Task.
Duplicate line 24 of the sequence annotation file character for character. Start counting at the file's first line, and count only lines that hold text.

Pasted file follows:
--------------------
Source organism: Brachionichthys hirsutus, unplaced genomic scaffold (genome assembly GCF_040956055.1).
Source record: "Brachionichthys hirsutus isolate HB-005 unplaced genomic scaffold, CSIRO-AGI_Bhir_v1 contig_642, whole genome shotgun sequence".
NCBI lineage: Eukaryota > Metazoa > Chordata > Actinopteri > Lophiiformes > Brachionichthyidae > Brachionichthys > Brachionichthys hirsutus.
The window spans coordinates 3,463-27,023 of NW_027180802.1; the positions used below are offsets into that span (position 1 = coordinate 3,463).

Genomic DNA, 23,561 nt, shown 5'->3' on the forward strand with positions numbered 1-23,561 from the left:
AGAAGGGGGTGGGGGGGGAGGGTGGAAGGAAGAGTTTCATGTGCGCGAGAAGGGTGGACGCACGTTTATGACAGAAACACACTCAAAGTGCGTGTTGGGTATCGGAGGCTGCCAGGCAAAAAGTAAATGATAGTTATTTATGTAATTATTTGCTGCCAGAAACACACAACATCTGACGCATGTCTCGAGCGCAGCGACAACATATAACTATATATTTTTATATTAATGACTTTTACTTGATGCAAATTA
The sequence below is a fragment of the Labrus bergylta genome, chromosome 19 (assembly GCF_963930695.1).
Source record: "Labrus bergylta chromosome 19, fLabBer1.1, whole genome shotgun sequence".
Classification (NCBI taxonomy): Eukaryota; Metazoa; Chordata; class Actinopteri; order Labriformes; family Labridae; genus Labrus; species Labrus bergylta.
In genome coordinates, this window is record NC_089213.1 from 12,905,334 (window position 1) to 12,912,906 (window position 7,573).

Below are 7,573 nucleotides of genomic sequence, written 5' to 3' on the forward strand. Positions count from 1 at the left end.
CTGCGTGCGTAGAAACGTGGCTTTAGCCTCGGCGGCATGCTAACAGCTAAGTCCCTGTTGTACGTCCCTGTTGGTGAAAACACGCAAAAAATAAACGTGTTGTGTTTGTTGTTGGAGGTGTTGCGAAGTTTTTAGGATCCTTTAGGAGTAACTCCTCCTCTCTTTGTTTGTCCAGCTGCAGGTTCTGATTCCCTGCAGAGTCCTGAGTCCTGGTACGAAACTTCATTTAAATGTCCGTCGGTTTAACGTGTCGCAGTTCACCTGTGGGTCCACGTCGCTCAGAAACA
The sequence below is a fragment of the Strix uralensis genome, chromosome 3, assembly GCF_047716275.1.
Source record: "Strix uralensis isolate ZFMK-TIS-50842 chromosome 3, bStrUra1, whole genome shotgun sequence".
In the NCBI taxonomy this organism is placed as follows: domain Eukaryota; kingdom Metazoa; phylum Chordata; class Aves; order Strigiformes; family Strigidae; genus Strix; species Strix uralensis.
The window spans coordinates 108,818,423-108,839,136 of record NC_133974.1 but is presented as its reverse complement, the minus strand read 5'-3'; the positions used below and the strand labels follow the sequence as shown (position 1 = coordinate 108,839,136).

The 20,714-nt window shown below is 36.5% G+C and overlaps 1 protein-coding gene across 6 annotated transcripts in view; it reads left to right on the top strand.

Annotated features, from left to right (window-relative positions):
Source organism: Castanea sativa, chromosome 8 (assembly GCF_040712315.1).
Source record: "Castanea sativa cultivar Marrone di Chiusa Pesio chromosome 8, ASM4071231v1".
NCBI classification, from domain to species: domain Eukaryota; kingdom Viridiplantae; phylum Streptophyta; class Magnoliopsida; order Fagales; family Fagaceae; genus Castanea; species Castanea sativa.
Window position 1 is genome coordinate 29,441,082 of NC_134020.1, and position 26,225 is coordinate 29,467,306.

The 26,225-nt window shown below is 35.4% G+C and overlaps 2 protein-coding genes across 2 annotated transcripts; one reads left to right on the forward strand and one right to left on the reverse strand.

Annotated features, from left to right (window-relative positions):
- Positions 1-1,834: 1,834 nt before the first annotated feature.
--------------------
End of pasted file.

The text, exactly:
Annotated features, from left to right (window-relative positions):